Now he’s back, and squatting in a vegan-friendly café along the river from Parliament as he waits to be given an office. His signature flatcap sits on the table beside a glass of sparkling water.

“I’m not a fan of that place anyway, really, it’s horrible and oppressive, and not really fit for purpose,” he says. “That’s the slight downside. It goes with the territory I suppose. If we could move out of Westminster, that would be nice – somewhere like Birmingham or Manchester or Derby even – the centre of the country, isn’t it?”

“New Labour’s dead, buried and finished”

Perhaps this distaste for the bubble is to be expected, as Williamson is an ardent Corbynite. I followed him on the campaign trail before the election, and he was championing Jeremy Corbyn’s policies and leadership on every doorstep. It seemed a rather brave move among many undecided voters at the time, but has now been vindicated. You can almost tell from his trainers, crumpled polo shirt and contended expression that Williamson is supremely comfortable in the most left-wing Labour party since he became an MP.

“New Labour’s dead,” he says, his eyes twinkling. “No doubt about that. It’s dead, buried and finished. It's a regrettable chapter in our history. Historians will think ‘my God, what were they doing?!’” he cries.

Williamson believes he won due to Jeremy Corbyn’s character, the manifesto, a “fantastic” local campaign, and an “outstanding” national campaign. He thanks Momentum activists rallying so many people that they often had 20 teams canvassing simultaneously in his seat. And he praises an online campaign that targeted different demographics – Ukip voters in particular would mention his videos.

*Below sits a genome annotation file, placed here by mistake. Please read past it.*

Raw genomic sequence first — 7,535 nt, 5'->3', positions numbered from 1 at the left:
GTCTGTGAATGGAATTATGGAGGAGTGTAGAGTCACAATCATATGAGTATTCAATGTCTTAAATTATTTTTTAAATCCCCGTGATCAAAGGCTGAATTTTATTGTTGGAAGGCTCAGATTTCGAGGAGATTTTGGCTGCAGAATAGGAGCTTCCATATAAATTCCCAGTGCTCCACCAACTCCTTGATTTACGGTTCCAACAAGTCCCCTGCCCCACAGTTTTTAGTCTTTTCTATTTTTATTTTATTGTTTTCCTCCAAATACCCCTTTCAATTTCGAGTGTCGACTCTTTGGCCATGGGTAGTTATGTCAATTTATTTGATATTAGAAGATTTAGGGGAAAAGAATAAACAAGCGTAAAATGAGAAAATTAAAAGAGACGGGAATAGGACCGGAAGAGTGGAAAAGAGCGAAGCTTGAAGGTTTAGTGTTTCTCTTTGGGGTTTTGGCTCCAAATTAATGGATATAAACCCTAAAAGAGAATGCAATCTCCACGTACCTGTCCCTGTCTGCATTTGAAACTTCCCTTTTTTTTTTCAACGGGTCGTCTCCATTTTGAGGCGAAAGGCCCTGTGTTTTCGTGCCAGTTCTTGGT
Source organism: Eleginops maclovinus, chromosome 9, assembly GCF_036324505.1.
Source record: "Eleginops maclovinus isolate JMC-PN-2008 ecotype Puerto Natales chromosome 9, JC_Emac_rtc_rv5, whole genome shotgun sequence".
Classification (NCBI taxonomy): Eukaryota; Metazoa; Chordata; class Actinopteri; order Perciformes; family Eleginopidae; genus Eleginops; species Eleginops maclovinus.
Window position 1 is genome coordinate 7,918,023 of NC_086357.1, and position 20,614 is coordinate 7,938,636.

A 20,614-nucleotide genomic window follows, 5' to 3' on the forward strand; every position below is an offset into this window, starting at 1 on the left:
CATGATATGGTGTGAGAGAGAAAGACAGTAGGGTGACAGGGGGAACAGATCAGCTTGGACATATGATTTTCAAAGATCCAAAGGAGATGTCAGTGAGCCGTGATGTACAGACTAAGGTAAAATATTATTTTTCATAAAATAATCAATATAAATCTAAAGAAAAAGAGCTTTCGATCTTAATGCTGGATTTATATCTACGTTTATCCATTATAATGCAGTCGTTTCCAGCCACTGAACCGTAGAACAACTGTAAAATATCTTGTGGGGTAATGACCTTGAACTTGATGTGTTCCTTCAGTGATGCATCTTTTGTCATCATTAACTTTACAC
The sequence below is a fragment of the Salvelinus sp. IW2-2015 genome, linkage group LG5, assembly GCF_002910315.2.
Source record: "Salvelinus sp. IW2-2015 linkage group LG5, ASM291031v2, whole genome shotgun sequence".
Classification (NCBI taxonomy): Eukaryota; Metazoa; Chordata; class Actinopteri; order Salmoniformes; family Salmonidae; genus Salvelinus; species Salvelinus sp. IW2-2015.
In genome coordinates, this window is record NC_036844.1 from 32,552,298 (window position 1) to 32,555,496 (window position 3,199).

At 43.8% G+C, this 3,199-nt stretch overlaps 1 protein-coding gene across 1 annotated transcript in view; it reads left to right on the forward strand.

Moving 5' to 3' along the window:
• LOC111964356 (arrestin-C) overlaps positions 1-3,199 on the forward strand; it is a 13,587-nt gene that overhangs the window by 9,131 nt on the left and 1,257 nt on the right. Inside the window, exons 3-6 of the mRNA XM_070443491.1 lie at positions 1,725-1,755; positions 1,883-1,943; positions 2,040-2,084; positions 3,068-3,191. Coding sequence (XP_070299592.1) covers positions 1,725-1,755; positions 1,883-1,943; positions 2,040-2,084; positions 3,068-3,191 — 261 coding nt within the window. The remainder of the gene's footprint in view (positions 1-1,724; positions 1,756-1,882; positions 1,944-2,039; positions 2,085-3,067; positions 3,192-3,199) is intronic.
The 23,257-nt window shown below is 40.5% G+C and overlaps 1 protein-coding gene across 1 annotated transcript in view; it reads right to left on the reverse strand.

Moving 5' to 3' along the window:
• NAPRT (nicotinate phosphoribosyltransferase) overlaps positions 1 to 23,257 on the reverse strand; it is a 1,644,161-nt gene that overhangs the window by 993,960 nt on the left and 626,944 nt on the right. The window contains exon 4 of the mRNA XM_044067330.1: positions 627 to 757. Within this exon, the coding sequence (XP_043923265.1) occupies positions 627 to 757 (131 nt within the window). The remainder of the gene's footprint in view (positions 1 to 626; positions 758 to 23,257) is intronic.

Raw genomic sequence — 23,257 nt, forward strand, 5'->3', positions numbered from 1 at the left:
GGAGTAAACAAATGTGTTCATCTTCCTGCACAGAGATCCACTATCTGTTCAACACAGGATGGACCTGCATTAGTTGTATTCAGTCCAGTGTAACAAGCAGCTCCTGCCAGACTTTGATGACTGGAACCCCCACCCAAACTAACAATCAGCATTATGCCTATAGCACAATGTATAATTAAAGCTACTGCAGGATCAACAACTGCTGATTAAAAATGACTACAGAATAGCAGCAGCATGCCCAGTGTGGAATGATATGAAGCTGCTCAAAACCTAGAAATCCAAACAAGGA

“If they’d been more supportive then we’d have got over the line”

“We targeted some elements of our campaign to specific cohorts,” he says. “For example, we did a message online to people who had supported Ukip previously about how a Labour government would genuinely take back control, take on the corporations, bring back the utilities into public ownership – rather than controlled by international, global corporations many of which are ripping us off.”

Williamson adds that young people were enthused by the pledges to scrap tuition fees, abolish zero-hours contracts and raise the minimum wage. He also saw Tory voters switch, attracted by a policy programme that he describes as “common sense” rather than radical.

He admits that people warned him to “disassociate yourself from Jeremy if you’re going to win” when he began campaigning. But he tells me he would “have sooner lost than gone down that road”.

But he has strong words for those who were more sceptical, saying they “let down their members” and lamenting that “if they’d been more supportive over the intervening period, then we’d have probably got over the line”.

Williamson calls on all the Corbynsceptic MPs to apologise: “They should be down on their bended knees and apologising, in fact. Not just to Jeremy but to the entire Labour movement.”

However, he believes his party is “more united” now than it has been for the 41 years he’s been a member, and is happy to “move on” – expressing his gratitude for how much warmth he’s received from his MP colleagues, “given how critical I’ve been of them!”

It may be Chris Williamson’s time in the sun – or the “sunshine of socialism” as he puts it, quoting Keir Hardie – but he does have jitters about his majority. It is 2,015 – the digits matching the election year when he was defeated by the Tories. “It’s a reminder that we lost then!” he laughs.

> Now read Anoosh on the campaign trail in Derby North with Chris Williamson

Anoosh Chakelian is senior writer at the New Statesman.